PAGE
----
Eldridge, of Miller Canfield, said the draconian language added to Senate Bill 571 at the last minute and passed in the middle of the night without a public hearing violates both the First and the 14th Amendments of the U.S. Constitution. He added that the vagueness of the law’s language essentially chills public officials’ right to free speech.

The public officials listed on the lawsuit are: Roseville Mayor Robert Taylor; Algonac City Manager Douglas R. Alexander; Dowagiac Mayor Donald Lyons; Tuscola County Commissioner Matthew Bierlein; New Haven Community Schools Superintendent Todd R. Robinson; Riverview Community Schools School Board President Gary O’Brien and Superintendent Russell Pickell; Tecumseh School Board President Kimberly Amstutz-Wild and Superintendent Gary O’Brien; Waterford School District School Board President Robert Seeterlin and Superintendent Keith Wunderlich; Goodrich Area Schools Superintendent Michelle Imbrunone; Clinton Community Schools Superintendent David P. Pray; Byron Area Schools School Board President Amy Lawrence and Superintendent Patricia Murphy-Alderman; Warren Consolidated School District Superintendent Robert D. Livernois; Lansing School District Superintendent Yvonne Caamal Canul; and Stephen Purchase.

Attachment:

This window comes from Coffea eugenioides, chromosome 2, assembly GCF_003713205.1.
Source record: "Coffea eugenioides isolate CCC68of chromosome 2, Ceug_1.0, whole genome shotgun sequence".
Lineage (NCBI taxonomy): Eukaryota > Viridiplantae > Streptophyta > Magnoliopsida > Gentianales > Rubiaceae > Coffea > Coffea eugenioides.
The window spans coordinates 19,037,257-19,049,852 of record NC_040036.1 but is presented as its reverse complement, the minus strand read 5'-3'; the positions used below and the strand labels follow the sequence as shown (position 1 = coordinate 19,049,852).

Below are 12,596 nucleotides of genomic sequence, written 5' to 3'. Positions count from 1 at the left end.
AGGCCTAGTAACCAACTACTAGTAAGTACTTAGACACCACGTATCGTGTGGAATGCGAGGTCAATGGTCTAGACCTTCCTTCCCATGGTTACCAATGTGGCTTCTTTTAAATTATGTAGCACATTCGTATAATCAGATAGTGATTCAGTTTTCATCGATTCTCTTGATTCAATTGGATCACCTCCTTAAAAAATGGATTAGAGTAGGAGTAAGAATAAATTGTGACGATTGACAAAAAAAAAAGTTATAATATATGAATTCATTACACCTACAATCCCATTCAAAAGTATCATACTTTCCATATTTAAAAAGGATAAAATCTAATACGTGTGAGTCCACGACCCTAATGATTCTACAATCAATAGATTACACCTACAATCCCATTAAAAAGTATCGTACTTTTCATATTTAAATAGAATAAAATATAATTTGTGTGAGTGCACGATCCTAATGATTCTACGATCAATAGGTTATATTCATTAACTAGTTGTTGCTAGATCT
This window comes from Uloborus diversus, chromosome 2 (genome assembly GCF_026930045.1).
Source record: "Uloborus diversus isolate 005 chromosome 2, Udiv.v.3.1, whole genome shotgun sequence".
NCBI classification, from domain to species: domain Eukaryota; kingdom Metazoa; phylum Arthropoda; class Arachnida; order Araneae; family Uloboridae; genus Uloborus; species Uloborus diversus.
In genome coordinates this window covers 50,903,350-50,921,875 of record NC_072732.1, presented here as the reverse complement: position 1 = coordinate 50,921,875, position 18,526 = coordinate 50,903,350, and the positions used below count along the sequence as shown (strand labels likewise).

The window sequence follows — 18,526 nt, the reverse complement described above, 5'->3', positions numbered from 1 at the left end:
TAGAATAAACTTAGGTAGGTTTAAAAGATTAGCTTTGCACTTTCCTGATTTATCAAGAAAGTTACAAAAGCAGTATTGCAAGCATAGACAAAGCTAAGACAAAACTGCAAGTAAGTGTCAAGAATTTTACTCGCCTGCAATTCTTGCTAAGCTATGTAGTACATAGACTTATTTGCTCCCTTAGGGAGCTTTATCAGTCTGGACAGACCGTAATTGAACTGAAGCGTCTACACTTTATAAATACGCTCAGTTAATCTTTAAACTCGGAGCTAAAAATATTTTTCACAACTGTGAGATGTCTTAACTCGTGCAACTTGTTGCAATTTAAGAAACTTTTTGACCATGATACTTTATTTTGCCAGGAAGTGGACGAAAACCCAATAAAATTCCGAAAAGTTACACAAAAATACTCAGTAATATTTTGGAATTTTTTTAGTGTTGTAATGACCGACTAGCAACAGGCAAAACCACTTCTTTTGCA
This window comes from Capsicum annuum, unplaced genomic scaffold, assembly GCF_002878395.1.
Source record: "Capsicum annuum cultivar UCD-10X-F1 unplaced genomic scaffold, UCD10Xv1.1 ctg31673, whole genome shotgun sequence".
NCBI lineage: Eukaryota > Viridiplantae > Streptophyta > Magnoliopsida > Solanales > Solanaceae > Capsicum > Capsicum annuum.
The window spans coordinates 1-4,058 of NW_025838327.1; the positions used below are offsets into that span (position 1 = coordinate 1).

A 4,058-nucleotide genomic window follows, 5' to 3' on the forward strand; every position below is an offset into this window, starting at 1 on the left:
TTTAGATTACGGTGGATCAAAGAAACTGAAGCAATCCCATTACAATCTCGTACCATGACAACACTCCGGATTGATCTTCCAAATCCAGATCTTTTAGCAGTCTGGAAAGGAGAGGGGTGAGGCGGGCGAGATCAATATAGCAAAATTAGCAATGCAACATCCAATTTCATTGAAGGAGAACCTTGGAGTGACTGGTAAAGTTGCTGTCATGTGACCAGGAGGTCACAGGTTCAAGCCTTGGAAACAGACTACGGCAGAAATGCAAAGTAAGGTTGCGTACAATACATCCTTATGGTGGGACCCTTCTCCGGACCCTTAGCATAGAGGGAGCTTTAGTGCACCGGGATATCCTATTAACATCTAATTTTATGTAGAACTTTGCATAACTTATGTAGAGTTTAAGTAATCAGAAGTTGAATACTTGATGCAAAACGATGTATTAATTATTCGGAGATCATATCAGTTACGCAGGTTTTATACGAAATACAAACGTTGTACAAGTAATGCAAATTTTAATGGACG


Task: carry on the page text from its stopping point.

Secretary of State Ruth Johnson and the State of Michigan are listed as defendants.

Robert Taylor et al v. Ruth Johnson and the State of Michigan was filed today in the U.S. District Court for the Eastern District of Michigan, based in Detroit.

For more information contact the League’s Matt Bach at or (734) 669-6317.

About Michigan Municipal League:
Michigan Municipal League is dedicated to making Michigan’s communities better by thoughtfully innovating programs, energetically connecting ideas and people, actively serving members with resources and services, and passionately inspiring positive change for Michigan’s greatest centers of potential: its communities. The League advocates on behalf of its member communities in Lansing, Washington, D.C., and the courts; provides educational opportunities for elected and appointed municipal officials; and assists municipal leaders in administering services to their communities through League programs and services. Learn more at